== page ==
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dryer issues

594 Views 10 Replies 3 Participants Last post by  seville
My employer has got a dryer that was custom made to fit all of our product thru (duffel bags) and the heat source is about a foot and a half from the belt. I can not figure out a temp/speed on this dryer to get an acceptable cure and not scorch the straps and liners in the bags. Is this because the heat source itself is so far away that the bag is sucking up all of the heat and the ink isn't getting enough? Any input would be appreciated.
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I print on cotton tote bags with polyester handles that melt (warp) in the dryer and to get them to cure temp without warping the handles I cut pieces of corrugated cardboard big enough to cover the handles and shield them from the heat, leaving the print on the cotton part exposed. This solves the problem
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That is what we have been doing but with the volume of product we push a day it just isn't efficient enough
Have you tried this:
After removing the bag from the press, fold the handles and any exposed areas underneath the bag, ideally, you only want the printed part of the bag exposed to the heat. You will most likely need to play with temp/time settings to get a proper cure. Using this method may be tricky at first to do quickly, but you'll get the hang of it after a few rounds. It also may help to do a quick flash before pulling the print off press, just to make handling the item a little easier as you get it to the dryer.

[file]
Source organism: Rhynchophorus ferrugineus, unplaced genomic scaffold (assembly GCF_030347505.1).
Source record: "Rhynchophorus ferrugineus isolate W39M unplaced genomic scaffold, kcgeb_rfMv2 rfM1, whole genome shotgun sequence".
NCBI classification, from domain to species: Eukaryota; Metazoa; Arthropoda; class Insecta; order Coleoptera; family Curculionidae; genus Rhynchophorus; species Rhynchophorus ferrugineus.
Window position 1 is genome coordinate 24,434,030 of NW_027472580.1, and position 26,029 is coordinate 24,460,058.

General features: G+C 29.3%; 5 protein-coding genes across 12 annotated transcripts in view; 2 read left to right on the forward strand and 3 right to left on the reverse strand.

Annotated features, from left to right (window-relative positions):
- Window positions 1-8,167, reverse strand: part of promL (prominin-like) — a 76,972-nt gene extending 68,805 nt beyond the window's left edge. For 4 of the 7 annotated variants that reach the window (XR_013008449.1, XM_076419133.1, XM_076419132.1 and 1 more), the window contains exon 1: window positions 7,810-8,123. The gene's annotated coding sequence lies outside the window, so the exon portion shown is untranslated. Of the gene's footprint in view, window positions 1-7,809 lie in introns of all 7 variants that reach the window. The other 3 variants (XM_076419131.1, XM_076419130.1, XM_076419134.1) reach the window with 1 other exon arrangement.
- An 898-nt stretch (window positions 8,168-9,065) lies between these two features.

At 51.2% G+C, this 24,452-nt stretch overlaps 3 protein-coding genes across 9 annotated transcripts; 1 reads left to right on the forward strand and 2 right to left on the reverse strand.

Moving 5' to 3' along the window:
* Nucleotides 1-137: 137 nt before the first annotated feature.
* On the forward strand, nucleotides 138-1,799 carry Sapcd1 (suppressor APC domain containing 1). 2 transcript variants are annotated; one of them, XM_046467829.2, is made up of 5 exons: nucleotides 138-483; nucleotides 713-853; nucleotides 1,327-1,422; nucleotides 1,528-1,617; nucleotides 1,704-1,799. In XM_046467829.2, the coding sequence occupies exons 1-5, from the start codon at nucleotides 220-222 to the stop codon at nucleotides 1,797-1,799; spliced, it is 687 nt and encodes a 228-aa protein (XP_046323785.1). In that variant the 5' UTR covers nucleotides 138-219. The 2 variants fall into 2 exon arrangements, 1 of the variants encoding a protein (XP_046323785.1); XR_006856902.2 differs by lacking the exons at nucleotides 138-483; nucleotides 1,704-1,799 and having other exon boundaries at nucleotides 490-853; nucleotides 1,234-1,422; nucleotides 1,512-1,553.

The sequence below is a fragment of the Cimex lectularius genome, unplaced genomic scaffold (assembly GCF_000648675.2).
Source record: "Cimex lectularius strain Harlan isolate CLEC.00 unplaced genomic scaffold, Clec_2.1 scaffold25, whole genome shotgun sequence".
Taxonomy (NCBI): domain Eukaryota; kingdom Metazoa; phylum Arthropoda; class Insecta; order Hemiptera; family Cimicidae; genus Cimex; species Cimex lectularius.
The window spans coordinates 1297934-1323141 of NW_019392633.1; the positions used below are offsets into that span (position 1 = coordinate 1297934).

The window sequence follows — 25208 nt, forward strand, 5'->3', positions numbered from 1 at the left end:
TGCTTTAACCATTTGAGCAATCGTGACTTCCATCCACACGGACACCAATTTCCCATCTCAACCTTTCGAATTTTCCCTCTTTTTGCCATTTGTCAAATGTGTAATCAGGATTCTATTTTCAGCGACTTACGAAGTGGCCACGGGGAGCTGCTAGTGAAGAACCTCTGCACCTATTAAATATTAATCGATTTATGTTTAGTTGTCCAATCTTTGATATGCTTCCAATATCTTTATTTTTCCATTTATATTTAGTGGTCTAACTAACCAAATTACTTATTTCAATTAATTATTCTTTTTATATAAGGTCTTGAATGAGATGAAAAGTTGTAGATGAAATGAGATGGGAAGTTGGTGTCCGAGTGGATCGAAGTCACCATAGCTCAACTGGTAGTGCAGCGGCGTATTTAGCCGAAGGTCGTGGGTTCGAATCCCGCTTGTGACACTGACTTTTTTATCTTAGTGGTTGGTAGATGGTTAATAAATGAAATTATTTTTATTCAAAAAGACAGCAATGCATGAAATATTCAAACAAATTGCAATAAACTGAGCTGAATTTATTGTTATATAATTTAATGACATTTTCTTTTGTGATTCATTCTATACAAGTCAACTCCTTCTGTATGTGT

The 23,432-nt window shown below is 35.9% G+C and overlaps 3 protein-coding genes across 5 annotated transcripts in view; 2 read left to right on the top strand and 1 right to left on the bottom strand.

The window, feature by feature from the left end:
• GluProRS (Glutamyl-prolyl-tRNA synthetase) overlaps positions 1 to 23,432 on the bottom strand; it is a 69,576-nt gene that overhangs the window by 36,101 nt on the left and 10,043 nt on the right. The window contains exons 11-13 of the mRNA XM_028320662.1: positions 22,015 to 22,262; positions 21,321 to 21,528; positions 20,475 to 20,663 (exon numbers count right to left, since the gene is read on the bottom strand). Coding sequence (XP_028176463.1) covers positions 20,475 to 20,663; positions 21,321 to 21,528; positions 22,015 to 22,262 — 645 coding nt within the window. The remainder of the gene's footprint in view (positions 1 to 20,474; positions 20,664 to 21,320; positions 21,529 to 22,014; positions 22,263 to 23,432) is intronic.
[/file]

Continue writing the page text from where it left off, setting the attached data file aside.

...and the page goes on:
You may need to slow your output to accommodate the extra handling on these items. You can either keep going full speed (messing up product along the way) or slow your roll a bit to keep it running smoothly.
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I always try to hide the straps under the bag but even the liner on the inside still gets too hot and starts to melt all while i'm not getting a proper cure.
What are these bags made of? Can we get a pic?

We've had large runs of cheap polypropelene totes in the past that were pretty touchy as well. It required using a low temp cure-able poly-white ink, doing a quick flash before it came off the press, and a quick run down the conveyor belt. Then we set aside any prints that seemed questionable, and ran them through the dryer one more time at the end. The runs were typically close to 1k as far as qty.

Sometimes you just gotta do what you gotta do to get the job printed and without excessive amounts of spoilage.
polyethylene vinyl acetate is the liner and the bag and straps are polyester
You using standard plastisol? How many pieces per day are you trying to hit?
yes plastisol and on busy days upwards of 3000
Jeeez... those quantities are working against you in situations like this.
I think you need to be using a poly white or an additive like Nylobond
to allow your ink to cure at a lower temp and keep the workflow going strong.
Definitely try the quick flash before taking it off the press, should cut down on dryer time quite a bit.
Are you printing on manual or auto?
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I'll give poly white a shot and nylobond didn't seem to make much of a difference. it's all manual
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